Spoon batter into 18 paper lined muffin tins. Bake in a 400° oven for 20-25 minutes or until muffins are golden brown.

Give these a try. Don’t wait a year like I did. :)

A Week of Apples

I have a grand total of 110 pounds of apples in my kitchen right now. You know what this means don’t you? Yes, it means that by the end of this week my fingers are going to look brown and dirty. And they’ll stay that way for about two weeks until the brown wears off. It’ll be really cute and not at all embarrassing (as long as I keep my hands stuffed into my pockets while out in public).

Oh, and if I don’t wear an apron while I’m working with all of these apples, the front of my shirt will also be covered in brown splatter stains, which will never come out. I learned this the hard way a few years ago when I made applesauce all day, while wearing a cute Disney shirt, before going to a soccer game. I completed the task of making applesauce, ran it through the water bath process to can it and put the jars away in my pantry. I didn’t look down at my shirt until I was at the soccer game that night cheering for my boys. It was then that I noticed that Eeyore was completely covered in ugly brown specks. (Of course, it had to be Eeyore.)  I was by far the most pitiful looking mother out at the soccer field that day. Of all days to leave my jacket at home.

So now you know:  While you peel, core, slice and chop apples – the juice will spit and splatter everywhere. If you work on 110 pounds of apples, everything around you, including every crevice on your hands, will turn brown for days.  There’s not much you can do about this, so just embrace the fact that you’ll look like you’ve been working under the hood of your car. To avoid answering any difficult-to-answer questions from the powers that be, remove all school papers, bills, library books, and photos before proceeding. And for the love of Eeyore, please wear an apron.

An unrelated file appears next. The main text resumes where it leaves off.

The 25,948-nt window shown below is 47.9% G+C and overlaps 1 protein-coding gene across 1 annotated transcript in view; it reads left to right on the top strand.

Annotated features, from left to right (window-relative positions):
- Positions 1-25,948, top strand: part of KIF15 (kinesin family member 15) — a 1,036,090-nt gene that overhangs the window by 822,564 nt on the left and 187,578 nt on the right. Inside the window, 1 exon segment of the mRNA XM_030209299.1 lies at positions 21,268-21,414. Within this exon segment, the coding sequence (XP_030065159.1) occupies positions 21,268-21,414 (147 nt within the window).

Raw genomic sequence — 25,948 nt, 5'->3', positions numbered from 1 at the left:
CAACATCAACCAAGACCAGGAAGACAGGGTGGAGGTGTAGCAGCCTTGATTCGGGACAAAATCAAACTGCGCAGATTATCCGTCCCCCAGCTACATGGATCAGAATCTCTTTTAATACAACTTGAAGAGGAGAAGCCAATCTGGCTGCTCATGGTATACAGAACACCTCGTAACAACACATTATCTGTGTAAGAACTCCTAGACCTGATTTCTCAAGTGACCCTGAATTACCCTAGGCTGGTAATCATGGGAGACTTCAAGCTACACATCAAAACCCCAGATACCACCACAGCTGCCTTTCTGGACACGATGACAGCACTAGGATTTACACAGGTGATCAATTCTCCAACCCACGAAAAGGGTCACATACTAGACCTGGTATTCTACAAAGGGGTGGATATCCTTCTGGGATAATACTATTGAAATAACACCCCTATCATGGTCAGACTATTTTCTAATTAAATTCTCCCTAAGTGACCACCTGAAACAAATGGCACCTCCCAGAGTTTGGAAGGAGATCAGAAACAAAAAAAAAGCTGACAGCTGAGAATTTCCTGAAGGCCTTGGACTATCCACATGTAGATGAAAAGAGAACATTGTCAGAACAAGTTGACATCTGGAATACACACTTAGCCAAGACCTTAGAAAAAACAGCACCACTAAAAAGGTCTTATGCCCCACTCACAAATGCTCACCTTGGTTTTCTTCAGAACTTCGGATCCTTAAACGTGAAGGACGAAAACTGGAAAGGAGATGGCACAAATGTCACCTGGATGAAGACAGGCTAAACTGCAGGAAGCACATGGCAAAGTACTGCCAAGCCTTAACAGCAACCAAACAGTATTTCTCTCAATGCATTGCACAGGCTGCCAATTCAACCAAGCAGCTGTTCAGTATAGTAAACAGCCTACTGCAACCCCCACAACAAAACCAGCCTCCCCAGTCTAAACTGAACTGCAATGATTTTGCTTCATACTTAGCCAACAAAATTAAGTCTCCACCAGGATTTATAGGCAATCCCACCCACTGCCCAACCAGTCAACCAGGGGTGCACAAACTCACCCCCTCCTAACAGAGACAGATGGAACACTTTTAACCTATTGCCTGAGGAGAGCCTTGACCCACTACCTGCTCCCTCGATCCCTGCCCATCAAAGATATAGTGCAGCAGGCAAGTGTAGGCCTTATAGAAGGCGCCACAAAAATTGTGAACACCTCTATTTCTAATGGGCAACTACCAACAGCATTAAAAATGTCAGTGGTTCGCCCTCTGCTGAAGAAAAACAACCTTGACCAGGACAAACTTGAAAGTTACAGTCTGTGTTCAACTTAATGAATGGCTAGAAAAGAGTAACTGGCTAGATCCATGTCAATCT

My 110 pounds of apples await, and I guess it goes without saying that my apron is ready for action. Here’s what I’m looking at doing this week:

I’ll start by making and canning as many jars of Applesauce as I can make before I get sick of making applesauce. I will probably be using a slightly different method than the one described here, so I’ll give an update on that sometime during the week.

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If, in fact, I still have a few pounds of apples left after making applesauce, I hope to then make a few Mini Apple Pies. These are great to have in the freezer for a quick breakfast or dessert.

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I may also can a few jars of Apple Pie Filling. This is great to have on hand to when throwing together a quick apple crisp or of course, to make a big apple pie. Here’s my Whole Wheat Pie Crust recipe if you’re interested.

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I may also use my Excalibur Food Dehydrator and make Apple Fruit Leather and/or dried apple rings. When you have 110 pounds of apples, you can just keep going with the apple preserving until you’ve got a wide variety of apple goodies, or until you faint onto the floor of your kitchen – whichever comes first. Don’t worry – I plan to get my boys busy helping me with these projects this week. They are great applesauce makers.

We also plan to simply eat a bunch of these apples. I love having so many apples on hand for snacks. If you haven’t tried making Caramel Apple Dip, I highly recommend it. It’s one of my favorite ways to eat apples.

Throughout the week, I’ll be snapping pictures and sharing my apple preserving progress. Prepare to get sticky around here. I might even experiment with Apple Butter like several of you requested last week!

What is your favorite way to eat apples? Ever ruined an Eeyore shirt with apple spatters? This is why aprons were invented.

 

What it Means to “Soak Grains”

It’s a funny term isn’t it? “Soak your grains.”  It sounds like you need to dump a bunch of water into your bucket of hard white wheat kernels and give ’em a good soaking. But don’t do that.  You don’t want soggy wheat berries.